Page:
US3610955A (en) * 1970-07-31 1971-10-05 Fairchild Camera Instr Co Balanced synchronous detector
US3778646A (en) * 1971-02-05 1973-12-11 Hitachi Ltd Semiconductor logic circuit
US3737797A (en) * 1971-03-26 1973-06-05 Rca Corp Differential amplifier
US3770983A (en) * 1971-10-12 1973-11-06 Harris Intertype Corp High-speed high-sensitivity threshold detector
US3764829A (en) * 1972-06-09 1973-10-09 Motorola Inc Adaptive transistor switch
US3867685A (en) * 1973-06-01 1975-02-18 Rca Corp Fractional current supply
US3846696A (en) * 1973-07-20 1974-11-05 Rca Corp Current attenuator
DE2438473A1 (en) * 1973-08-10 1975-03-06 Sony Corp transistor circuit
US4401950A (en) * 1980-12-05 1983-08-30 Motorola, Inc. Low-voltage, complementary symmetry class B amplifier arrangement
US4442408A (en) * 1982-05-13 1984-04-10 International Business Machines Corporation Differential amplifier with auto bias adjust
EP0415620A2 (en) * 1989-08-31 1991-03-06 Delco Electronics Corporation Electrical circuit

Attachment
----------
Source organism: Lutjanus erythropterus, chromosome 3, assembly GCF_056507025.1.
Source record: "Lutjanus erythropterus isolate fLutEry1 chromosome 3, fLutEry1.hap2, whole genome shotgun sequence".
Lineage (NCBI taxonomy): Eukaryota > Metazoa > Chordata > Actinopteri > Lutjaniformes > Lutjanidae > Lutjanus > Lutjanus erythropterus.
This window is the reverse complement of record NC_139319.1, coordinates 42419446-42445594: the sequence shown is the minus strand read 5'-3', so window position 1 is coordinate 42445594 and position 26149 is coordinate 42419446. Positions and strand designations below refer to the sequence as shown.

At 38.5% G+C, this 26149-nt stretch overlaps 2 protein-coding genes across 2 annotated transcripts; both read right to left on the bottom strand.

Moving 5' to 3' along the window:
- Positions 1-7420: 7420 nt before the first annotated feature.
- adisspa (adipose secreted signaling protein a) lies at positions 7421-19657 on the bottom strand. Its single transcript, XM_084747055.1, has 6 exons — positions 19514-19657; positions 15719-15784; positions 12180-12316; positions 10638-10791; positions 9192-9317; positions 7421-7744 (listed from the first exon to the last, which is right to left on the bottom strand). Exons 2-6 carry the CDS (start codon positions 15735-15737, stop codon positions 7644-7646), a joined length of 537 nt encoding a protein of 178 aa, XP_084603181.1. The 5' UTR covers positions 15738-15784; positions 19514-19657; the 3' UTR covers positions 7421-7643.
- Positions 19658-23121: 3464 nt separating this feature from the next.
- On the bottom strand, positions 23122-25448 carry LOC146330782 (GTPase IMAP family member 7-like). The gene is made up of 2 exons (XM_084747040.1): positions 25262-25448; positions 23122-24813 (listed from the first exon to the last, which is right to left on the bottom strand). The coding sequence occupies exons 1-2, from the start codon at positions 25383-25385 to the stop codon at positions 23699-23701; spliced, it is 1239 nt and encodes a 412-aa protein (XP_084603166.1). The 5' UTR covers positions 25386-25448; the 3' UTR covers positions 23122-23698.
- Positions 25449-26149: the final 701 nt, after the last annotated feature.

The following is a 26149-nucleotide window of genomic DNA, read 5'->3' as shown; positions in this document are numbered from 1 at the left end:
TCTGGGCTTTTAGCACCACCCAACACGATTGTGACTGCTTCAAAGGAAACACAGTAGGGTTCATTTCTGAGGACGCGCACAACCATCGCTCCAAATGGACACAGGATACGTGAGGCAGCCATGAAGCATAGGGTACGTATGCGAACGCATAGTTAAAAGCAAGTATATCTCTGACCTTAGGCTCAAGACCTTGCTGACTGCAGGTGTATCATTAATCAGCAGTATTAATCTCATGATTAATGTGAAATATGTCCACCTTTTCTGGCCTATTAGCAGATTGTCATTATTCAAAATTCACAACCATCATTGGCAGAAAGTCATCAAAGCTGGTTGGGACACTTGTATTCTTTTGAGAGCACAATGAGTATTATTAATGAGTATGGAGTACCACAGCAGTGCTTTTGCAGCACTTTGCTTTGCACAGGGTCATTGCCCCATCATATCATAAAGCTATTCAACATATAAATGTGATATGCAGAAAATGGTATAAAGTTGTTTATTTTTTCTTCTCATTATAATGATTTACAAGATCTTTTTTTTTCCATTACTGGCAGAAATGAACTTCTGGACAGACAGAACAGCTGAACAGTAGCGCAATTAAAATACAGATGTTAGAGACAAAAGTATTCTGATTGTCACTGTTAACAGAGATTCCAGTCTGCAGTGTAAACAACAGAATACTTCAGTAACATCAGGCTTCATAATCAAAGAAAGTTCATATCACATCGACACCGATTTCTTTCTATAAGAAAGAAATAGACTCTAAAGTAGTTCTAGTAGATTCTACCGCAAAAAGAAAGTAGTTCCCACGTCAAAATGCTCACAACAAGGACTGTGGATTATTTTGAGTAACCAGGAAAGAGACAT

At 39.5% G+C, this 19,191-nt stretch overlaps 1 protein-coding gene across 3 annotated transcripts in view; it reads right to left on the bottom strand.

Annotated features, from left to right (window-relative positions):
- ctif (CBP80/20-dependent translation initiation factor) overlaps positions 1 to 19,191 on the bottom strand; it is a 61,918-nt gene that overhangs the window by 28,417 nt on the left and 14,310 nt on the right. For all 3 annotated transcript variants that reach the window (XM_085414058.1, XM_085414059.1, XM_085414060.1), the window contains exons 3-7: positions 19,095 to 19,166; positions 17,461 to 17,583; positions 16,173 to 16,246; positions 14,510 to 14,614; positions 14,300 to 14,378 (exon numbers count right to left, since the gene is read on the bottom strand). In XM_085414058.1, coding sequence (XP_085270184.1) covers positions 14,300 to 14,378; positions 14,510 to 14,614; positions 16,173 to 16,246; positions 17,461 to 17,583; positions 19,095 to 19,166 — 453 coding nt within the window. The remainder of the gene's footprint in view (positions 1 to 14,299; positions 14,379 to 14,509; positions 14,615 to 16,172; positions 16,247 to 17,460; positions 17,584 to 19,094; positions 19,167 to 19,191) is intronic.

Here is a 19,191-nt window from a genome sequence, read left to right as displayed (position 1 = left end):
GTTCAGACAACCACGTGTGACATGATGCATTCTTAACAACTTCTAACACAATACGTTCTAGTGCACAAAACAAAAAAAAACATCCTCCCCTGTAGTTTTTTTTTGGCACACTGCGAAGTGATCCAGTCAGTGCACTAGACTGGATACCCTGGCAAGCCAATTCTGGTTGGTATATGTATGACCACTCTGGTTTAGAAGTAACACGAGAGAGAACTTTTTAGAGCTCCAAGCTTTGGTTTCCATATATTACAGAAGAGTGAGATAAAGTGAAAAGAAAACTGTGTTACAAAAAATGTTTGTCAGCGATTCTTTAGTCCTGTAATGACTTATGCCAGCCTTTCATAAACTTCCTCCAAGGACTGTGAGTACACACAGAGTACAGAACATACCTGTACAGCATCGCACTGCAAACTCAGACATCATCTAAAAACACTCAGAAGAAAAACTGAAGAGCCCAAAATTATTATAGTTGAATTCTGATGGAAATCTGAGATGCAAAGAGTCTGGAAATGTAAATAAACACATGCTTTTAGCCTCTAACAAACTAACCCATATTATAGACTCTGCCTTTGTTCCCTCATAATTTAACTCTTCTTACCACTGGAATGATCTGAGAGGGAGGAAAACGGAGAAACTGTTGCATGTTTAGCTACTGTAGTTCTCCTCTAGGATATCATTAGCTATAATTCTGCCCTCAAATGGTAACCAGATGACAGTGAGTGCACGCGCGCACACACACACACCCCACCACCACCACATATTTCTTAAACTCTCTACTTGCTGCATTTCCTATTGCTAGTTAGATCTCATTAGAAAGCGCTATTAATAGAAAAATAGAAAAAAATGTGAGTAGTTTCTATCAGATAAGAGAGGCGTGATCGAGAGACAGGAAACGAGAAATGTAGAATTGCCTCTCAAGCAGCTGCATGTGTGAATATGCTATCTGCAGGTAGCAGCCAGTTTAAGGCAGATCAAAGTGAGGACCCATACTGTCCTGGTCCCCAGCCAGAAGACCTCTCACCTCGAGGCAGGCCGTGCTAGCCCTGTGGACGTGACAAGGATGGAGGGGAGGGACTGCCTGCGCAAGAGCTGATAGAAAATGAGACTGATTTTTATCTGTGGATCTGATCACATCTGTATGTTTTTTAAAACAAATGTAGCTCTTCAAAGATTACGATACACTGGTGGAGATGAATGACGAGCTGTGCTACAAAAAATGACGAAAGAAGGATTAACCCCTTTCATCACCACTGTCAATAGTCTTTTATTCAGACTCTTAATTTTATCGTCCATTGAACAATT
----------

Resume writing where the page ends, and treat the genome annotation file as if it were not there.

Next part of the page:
EP0415620A3 (en) * 1989-08-31 1991-06-12 Delco Electronics Corporation Electrical circuit
US5004986A (en) * 1989-10-02 1991-04-02 Advanced Micro Devices, Inc. Op-amp with internally generated bias and precision voltage reference using same

Also Published As

Publication number Publication date
AT299305B (en) 1972-06-12
DE1901804A1 (en) 1969-09-11
BE690320A (en) 1967-05-02
DE1901804C3 (en) 1978-11-30
NL149963B (en) 1976-06-15
DE1487340B2 (en) 1972-03-02
US3500224A (en) 1970-03-10
DE1901805A1 (en) 1969-09-11
GB1158416A (en) 1969-07-16
DE1900903A1 (en) 1969-10-09
DE1901804B2 (en) 1976-02-05
FR1504116A (en) 1967-12-01
US3500220A (en) 1970-03-10
DE1900903B2 (en) 1976-07-22
GB1253254A (en) 1971-11-10
CH491539A (en) 1970-05-31
FR1602195A (en) 1970-10-19
GB1253255A (en) 1971-11-10
NL6617462A (en) 1967-06-14
DE1487340A1 (en) 1969-05-29
GB1252661A (en) 1971-11-10